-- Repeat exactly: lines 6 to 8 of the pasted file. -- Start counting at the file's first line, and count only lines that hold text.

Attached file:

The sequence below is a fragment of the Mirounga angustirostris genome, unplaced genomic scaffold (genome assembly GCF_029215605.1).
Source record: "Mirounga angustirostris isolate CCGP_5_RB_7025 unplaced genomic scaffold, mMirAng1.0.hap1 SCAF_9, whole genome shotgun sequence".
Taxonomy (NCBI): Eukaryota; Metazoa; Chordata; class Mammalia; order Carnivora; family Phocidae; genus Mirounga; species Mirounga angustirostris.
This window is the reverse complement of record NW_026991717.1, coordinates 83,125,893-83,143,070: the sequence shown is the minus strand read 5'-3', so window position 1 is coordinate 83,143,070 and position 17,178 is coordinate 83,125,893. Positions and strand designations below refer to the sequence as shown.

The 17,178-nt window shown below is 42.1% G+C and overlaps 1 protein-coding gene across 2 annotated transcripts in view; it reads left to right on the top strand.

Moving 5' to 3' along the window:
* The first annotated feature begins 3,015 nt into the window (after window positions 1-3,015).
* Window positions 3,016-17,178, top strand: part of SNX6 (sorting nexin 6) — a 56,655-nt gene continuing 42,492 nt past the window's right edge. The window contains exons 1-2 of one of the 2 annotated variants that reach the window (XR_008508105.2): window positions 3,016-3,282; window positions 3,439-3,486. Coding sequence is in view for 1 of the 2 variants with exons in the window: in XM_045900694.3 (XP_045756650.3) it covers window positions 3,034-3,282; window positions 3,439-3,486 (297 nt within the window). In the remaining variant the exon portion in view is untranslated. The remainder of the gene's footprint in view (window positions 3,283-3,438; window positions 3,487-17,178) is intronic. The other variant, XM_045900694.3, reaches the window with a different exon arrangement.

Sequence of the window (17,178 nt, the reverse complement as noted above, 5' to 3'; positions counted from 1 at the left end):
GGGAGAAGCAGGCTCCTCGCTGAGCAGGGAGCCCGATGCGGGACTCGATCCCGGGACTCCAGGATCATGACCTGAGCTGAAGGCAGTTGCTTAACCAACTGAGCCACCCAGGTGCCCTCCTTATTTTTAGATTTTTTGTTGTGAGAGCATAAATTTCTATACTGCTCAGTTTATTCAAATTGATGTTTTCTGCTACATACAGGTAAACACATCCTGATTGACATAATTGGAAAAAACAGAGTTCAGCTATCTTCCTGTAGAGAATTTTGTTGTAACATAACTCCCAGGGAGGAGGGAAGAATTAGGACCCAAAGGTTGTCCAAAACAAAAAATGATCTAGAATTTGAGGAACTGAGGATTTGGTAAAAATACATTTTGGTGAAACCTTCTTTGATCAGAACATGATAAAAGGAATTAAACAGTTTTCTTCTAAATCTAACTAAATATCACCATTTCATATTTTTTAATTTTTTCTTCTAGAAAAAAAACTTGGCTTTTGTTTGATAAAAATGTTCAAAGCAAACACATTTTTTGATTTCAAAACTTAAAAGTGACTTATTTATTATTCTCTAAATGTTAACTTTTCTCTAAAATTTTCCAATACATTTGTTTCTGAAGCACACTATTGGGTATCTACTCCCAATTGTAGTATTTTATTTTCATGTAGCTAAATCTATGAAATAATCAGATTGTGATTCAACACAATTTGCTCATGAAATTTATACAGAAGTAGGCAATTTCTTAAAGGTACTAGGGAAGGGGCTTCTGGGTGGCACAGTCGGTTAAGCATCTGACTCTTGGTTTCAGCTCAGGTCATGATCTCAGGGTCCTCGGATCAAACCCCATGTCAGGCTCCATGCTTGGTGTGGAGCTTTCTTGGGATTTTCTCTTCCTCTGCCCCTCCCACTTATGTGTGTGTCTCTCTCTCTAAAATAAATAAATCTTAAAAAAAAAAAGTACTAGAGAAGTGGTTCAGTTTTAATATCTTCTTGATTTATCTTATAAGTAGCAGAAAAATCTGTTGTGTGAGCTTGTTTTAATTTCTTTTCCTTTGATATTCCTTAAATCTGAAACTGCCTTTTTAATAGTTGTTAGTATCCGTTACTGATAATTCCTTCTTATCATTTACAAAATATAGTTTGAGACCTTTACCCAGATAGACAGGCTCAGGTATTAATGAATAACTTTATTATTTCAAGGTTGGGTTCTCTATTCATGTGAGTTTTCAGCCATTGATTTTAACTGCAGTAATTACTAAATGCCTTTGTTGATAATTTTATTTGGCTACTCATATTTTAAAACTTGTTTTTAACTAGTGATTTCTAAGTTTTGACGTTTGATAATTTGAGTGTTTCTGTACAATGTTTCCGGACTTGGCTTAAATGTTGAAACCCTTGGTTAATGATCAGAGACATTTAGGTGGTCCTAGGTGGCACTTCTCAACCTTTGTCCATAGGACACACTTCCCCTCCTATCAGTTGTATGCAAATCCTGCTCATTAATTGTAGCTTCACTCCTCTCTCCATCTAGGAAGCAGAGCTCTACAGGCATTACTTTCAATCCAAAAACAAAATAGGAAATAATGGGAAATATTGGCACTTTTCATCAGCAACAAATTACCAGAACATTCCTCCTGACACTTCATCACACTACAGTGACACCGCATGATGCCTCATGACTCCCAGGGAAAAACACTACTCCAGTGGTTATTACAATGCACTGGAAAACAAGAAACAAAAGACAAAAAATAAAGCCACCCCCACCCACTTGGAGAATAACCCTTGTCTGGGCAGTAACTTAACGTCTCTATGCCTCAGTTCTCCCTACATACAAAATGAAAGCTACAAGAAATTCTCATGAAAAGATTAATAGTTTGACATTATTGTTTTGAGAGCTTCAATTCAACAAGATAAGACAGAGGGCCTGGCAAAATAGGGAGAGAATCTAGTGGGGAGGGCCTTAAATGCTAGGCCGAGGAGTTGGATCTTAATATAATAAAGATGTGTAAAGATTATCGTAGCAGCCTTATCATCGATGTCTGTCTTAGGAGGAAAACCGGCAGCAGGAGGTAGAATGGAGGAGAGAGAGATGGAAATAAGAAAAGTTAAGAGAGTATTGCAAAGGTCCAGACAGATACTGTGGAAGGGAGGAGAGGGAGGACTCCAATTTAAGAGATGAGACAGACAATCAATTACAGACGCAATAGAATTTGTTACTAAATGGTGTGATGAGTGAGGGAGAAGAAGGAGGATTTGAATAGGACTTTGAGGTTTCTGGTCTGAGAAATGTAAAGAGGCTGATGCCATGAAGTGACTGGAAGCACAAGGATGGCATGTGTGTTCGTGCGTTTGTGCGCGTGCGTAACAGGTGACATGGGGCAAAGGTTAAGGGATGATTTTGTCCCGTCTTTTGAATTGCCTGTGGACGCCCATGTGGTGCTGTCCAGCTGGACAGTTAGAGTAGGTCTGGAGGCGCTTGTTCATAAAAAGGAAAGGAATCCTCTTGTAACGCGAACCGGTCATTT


Moving 5' to 3' along the window:
* The first annotated feature begins 3,015 nt into the window (after window positions 1-3,015).
* Window positions 3,016-17,178, top strand: part of SNX6 (sorting nexin 6) — a 56,655-nt gene continuing 42,492 nt past the window's right edge. The window contains exons 1-2 of one of the 2 annotated variants that reach the window (XR_008508105.2): window positions 3,016-3,282; window positions 3,439-3,486. Coding sequence is in view for 1 of the 2 variants with exons in the window: in XM_045900694.3 (XP_045756650.3) it covers window positions 3,034-3,282; window positions 3,439-3,486 (297 nt within the window). In the remaining variant the exon portion in view is untranslated. The remainder of the gene's footprint in view (window positions 3,283-3,438; window positions 3,487-17,178) is intronic. The other variant, XM_045900694.3, reaches the window with a different exon arrangement.